Ornithopod Dinosaur Pictures and Profiles

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Meet the Small, Plant-Eating Dinosaurs of the Mesozoic Era

uteodon
Uteodon. Wikimedia Commons

Ornithopods--small- to medium-sized, bipedal, plant-eating dinosaurs--were some of the most common vertebrate animals of the later Mesozoic Era. On the following slides, you'll find pictures and detailed profiles of over 70 ornithopod dinosaurs, ranging from A (Abrictosaurus) to Z (Zalmoxes).

02
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Abrictosaurus

abrictosaurus
Abrictosaurus. Wikimedia Commons

Name:

Abrictosaurus (Greek for "waking lizard"); pronounced AH-brick-toe-SORE-us

Habitat:

Woodlands of southern Africa

Historical Period:

Early Jurassic (200 million years ago)

Size and Weight:

About four feet long and 100 pounds

Diet:

Plants

Distinguishing Characteristics:

Small size; combination of beak and teeth

 

As with many dinosaurs, Abrictosaurus is known from limited remains, the incomplete fossils of two individuals. This dinosaur's distinctive teeth mark it as a close relative of Heterodontosaurus, and like many reptiles of the early Jurassic period, it was fairly small, adults reaching sizes of only 100 pounds or so--and it may have existed at the time of the ancient split between ornithischian and saurischian dinosaurs. Based on the presence of primitive tusks in one specimen of Abrictosaurus, it's believed this species may have been sexually dimorphic, with males differing from females.

03
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Agilisaurus

agilisaurus
Agilisaurus. Joao Boto

Name:

Agilisaurus (Greek for "agile lizard"); pronounced AH-jih-lih-SORE-us

Habitat:

Woodlands of eastern Asia

Historical Period:

Middle Jurassic (170-160 million years ago)

Size and Weight:

About four feet long and 75-100 pounds

Diet:

Plants

Distinguishing Characteristics:

Small size; lightweight build; stiff tail

 

Ironically enough, the near-complete skeleton of Agilisaurus was discovered during the construction of a dinosaur museum adjacent to China's famous Dashanpu fossil beds. Judging by its slender build, long hind legs and stiff tail, Agilisaurus was one of the earliest ornithopod dinosaurs, though its exact place on the ornithopod family tree remains a matter of dispute: it may have been more closely related to either Heteredontosaurus or Fabrosaurus, or it may even have occupied an intermediate position between true ornithopods and the earliest marginocephalians (a family of herbivorous dinosaurs that comprises both pachycephalosaurs and ceratopsians).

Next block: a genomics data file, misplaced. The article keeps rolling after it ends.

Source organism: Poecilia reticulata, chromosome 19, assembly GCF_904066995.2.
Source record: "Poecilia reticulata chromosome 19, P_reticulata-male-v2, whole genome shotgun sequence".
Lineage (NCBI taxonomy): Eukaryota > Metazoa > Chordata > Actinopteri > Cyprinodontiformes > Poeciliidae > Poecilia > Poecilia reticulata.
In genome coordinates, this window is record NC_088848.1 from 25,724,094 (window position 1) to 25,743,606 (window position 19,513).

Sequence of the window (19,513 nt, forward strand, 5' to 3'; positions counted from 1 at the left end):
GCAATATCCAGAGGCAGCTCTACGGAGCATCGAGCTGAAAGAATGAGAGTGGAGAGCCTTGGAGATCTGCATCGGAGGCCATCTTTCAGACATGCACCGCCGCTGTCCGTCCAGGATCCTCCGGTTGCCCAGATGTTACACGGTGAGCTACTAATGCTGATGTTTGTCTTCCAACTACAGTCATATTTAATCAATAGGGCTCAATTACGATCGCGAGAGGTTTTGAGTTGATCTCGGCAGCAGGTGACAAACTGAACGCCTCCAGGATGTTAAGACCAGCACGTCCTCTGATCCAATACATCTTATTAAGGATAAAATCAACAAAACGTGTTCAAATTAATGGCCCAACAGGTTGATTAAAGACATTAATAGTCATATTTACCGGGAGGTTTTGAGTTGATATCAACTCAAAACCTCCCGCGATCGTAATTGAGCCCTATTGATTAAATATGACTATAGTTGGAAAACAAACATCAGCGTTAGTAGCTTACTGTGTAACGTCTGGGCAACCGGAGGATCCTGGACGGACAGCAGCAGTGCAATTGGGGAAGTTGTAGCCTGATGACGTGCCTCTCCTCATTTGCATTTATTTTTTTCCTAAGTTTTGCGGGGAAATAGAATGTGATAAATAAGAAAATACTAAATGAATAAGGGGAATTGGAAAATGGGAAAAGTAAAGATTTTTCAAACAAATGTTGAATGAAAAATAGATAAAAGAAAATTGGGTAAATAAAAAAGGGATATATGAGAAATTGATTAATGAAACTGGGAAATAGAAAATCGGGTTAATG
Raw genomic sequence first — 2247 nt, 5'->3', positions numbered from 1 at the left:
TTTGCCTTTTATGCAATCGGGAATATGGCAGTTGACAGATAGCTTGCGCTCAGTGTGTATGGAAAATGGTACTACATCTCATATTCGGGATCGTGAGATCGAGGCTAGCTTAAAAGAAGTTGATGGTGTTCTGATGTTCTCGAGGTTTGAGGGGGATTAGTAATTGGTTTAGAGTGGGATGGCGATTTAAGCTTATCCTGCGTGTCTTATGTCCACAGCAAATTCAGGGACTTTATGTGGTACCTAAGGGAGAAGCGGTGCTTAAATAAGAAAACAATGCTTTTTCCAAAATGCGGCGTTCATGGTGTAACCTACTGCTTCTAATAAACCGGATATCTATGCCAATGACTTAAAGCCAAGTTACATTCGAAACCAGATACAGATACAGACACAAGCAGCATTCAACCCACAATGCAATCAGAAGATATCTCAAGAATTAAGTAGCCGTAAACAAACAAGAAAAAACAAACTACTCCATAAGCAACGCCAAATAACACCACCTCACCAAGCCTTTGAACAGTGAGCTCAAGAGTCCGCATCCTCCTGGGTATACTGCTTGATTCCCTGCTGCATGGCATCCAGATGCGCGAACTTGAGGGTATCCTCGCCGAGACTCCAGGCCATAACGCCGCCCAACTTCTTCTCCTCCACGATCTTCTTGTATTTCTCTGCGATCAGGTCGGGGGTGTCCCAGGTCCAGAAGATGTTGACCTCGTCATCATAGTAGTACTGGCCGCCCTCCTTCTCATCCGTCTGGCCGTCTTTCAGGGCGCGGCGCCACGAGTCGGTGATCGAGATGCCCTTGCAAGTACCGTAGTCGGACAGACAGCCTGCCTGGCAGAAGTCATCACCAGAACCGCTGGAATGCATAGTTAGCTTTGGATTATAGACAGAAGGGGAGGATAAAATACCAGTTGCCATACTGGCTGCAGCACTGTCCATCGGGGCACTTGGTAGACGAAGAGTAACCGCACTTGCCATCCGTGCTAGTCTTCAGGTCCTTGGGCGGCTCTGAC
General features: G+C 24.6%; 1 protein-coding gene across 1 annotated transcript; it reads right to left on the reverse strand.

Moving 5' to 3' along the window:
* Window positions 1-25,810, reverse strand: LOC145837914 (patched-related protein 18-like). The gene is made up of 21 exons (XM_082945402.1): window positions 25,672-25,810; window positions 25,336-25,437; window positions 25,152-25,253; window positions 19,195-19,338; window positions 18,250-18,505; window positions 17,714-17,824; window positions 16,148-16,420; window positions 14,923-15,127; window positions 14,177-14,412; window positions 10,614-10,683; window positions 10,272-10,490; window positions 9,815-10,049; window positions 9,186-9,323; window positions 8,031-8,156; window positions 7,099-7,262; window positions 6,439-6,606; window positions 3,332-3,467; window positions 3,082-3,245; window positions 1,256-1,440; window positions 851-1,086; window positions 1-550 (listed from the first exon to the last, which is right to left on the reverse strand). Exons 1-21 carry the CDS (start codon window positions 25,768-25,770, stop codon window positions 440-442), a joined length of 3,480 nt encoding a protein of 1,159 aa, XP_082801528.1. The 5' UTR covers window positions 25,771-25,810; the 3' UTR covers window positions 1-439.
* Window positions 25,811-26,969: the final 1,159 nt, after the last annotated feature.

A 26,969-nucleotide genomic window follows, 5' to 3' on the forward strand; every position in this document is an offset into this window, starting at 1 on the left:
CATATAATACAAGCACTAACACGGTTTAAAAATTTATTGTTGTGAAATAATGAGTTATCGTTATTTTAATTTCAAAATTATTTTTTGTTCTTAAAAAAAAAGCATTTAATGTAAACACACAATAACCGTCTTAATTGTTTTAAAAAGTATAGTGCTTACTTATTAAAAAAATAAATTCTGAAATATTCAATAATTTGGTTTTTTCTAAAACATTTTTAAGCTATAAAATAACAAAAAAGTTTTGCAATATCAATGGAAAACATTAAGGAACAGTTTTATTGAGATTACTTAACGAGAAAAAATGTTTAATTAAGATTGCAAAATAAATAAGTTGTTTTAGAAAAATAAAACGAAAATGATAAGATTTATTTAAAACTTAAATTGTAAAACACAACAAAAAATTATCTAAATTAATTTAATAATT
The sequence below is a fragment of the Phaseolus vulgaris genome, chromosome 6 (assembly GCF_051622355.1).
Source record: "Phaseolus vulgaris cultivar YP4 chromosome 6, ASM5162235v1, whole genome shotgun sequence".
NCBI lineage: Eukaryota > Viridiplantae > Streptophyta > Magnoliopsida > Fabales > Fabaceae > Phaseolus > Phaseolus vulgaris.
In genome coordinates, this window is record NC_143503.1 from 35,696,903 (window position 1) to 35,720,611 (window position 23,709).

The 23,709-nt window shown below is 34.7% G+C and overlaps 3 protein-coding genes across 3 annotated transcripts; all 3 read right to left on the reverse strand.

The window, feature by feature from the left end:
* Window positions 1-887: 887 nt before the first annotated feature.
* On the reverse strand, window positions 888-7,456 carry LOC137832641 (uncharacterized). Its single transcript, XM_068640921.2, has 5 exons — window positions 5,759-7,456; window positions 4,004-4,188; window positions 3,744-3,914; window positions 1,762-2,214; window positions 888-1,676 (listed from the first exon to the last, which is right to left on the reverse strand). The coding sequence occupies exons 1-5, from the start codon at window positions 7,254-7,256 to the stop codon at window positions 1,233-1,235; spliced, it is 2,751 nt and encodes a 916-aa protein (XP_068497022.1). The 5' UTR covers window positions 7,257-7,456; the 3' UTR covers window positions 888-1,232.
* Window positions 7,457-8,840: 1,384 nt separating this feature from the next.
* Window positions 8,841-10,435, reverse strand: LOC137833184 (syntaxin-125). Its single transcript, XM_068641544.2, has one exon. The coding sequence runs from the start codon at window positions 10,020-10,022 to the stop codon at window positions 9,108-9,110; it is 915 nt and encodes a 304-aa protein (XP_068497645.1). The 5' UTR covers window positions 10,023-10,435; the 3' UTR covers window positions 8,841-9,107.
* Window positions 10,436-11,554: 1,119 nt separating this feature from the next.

04
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Albertadromeus

albertadromeus
Albertadromeus. Julius Csotonyi

Name:

Albertadromeus (Greek for "Alberta runner"); pronounced al-BERT-ah-DRO-may-us

Habitat:

Plains of North America

Historical Period:

Late Cretaceous (80-75 million years ago)

Size and Weight:

About five feet long and 25-30 pounds

Diet:

Plants

Distinguishing Characteristics:

Small size; long hind legs

 

The smallest ornithopod yet to be discovered in Canada's Alberta province, Albertadromeus only measured about five feet from its head to its slender tail and weighed as much as a good-sized turkey--which made it a true runt of its late Cretaceous ecosystem. In fact, to hear its discoverers describe it, Albertadromeus basically played the role of tasty hors d'oeuvre for much larger North American predators like the similarly named Albertosaurus. Presumably, this speedy, bipedal plant-eater was able to at least give its pursuers a good workout before being swallowed whole like a Cretaceous dumpling!

05
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Altirhinus

altirhinus
Altirhinus. Wikimedia Commons

Name:

Altirhinus (Greek for "high nose"); pronounced AL-tih-RYE-nuss

Habitat:

Woodlands of Central Asia

Historical Period:

Middle Cretaceous (125-100 million years ago)

Size and Weight:

About 26 feet long and 2-3 tons

Diet:

Plants

Distinguishing Characteristics:

Long, stiff tail; strange crest on snout

 

At some point during the middle Cretaceous period, the later ornithopods evolved into the early hadrosaurs, or duck-billed dinosaurs (technically, hadrosaurs are classified under the ornithopod umbrella). Altirhinus is often pointed to as a transitional form between these two closely related dinosaur families, mostly because of the very hadrosaur-like bump on its nose, which resembles an early version of the elaborate crests of later duck-billed dinosaurs like Parasaurolophus. If you ignore this growth, though, Altirhinus also looked a lot like Iguanodon, which is why most experts classify it as an iguanodont ornithopod rather than a true hadrosaur.